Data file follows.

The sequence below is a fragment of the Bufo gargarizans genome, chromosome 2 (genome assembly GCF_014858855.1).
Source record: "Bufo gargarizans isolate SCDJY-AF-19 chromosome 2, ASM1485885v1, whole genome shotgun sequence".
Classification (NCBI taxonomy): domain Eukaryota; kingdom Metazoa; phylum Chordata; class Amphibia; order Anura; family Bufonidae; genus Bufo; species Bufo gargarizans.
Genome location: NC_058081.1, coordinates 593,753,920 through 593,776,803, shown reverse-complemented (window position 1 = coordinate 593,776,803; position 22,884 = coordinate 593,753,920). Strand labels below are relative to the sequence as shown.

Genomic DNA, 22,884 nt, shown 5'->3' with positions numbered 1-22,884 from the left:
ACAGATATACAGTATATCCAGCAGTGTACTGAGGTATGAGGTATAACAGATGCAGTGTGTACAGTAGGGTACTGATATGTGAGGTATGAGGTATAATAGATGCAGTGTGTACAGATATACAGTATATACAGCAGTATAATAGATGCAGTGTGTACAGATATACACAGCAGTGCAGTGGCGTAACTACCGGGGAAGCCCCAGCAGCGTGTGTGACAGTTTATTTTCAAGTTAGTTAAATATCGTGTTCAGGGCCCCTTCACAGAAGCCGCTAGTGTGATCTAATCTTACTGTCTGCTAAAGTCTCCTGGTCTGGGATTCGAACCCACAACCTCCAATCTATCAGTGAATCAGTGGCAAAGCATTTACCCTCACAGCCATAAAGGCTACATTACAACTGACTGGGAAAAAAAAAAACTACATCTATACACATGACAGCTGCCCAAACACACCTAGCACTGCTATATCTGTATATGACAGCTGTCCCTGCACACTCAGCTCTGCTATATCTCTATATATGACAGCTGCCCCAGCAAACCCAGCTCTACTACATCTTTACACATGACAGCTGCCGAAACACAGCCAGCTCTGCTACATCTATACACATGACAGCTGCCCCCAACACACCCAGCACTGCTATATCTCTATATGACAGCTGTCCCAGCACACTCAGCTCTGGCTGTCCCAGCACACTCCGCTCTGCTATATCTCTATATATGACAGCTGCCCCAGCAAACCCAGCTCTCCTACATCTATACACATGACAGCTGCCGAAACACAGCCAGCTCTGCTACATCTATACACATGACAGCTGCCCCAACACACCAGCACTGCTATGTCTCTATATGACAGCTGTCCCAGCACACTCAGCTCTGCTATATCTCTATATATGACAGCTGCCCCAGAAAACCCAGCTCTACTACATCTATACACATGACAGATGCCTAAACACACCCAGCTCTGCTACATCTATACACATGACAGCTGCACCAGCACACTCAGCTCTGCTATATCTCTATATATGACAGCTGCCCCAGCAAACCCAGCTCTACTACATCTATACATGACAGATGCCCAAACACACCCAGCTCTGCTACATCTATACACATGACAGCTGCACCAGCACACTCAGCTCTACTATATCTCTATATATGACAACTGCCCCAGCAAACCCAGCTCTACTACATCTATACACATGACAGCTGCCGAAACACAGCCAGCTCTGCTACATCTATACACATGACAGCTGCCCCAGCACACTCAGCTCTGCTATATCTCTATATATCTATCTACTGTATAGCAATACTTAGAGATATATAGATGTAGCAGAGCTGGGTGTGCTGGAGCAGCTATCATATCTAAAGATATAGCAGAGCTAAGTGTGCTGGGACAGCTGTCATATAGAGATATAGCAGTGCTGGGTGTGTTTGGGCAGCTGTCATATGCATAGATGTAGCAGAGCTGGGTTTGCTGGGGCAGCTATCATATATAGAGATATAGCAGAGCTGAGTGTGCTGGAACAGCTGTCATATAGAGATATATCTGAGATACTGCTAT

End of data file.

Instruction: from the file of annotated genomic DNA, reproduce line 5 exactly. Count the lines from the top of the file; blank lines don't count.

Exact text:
Genomic DNA, 22,884 nt, shown 5'->3' with positions numbered 1-22,884 from the left: